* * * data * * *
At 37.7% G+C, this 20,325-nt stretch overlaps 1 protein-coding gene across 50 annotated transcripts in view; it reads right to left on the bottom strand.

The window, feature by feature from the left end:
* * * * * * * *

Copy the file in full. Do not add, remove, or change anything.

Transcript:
At 37.7% G+C, this 20,325-nt stretch overlaps 1 protein-coding gene across 50 annotated transcripts in view; it reads right to left on the bottom strand.

The window, feature by feature from the left end: